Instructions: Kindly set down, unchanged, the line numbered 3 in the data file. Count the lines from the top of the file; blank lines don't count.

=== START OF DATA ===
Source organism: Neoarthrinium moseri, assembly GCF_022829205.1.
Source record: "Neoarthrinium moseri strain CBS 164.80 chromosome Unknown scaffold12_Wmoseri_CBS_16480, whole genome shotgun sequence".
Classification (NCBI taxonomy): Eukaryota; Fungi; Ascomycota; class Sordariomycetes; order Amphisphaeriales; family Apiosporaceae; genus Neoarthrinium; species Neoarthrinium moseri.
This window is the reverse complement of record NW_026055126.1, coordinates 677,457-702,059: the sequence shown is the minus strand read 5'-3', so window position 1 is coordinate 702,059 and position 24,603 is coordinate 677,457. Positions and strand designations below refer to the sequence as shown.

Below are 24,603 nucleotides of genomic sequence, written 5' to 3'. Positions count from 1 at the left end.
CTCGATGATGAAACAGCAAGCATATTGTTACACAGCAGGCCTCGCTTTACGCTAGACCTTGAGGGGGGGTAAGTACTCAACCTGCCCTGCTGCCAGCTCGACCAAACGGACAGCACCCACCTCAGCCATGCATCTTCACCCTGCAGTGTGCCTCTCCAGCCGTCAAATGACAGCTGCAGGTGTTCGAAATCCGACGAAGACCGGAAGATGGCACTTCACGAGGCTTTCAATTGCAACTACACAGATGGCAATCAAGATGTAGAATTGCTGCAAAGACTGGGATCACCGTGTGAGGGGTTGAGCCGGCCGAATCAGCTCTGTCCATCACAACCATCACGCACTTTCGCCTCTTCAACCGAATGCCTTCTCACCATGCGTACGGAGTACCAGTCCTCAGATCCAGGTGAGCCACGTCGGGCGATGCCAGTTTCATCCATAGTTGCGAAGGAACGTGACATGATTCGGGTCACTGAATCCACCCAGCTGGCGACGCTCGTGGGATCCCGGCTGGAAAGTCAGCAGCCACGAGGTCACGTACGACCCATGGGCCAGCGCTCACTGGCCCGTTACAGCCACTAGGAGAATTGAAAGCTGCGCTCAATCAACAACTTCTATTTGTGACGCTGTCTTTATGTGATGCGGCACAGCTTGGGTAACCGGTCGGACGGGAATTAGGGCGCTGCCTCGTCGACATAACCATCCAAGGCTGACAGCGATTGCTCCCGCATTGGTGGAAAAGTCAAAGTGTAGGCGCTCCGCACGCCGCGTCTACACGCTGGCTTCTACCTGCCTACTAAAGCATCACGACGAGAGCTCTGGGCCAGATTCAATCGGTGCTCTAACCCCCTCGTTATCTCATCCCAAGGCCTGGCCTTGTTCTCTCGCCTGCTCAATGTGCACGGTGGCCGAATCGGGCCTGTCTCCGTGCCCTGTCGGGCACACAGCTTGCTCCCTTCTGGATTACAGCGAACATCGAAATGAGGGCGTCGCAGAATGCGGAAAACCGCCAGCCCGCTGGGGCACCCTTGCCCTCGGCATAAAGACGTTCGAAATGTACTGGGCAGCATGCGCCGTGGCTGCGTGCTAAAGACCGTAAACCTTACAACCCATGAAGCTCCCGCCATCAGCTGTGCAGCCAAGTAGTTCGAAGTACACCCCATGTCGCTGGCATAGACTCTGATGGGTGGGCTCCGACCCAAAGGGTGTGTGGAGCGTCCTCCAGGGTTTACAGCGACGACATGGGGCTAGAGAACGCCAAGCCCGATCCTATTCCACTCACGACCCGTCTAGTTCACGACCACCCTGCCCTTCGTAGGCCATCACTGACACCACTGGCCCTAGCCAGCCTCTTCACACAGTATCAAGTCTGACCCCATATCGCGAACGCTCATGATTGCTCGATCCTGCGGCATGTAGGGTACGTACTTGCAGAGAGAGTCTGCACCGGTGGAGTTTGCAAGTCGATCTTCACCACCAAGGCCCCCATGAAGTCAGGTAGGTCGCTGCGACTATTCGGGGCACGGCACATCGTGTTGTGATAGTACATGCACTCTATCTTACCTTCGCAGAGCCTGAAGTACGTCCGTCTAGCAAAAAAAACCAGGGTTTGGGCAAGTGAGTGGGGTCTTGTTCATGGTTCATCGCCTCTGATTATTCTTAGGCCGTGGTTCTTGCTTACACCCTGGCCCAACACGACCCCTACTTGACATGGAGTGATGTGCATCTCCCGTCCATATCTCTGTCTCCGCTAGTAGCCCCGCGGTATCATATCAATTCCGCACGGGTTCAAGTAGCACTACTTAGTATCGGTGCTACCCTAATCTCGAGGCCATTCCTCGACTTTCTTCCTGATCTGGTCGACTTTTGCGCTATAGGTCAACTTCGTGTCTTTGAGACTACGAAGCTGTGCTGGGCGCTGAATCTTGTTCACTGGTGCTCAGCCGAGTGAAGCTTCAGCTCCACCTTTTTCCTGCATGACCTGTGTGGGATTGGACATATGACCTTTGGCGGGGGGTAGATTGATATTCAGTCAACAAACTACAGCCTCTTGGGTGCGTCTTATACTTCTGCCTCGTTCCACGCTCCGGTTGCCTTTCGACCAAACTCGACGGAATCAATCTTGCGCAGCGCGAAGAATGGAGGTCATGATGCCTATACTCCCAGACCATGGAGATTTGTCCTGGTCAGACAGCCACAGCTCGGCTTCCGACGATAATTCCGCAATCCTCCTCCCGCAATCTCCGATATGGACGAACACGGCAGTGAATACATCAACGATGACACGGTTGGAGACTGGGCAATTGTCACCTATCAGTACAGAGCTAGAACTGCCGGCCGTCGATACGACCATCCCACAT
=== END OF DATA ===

Classification (NCBI taxonomy): Eukaryota; Fungi; Ascomycota; class Sordariomycetes; order Amphisphaeriales; family Apiosporaceae; genus Neoarthrinium; species Neoarthrinium moseri.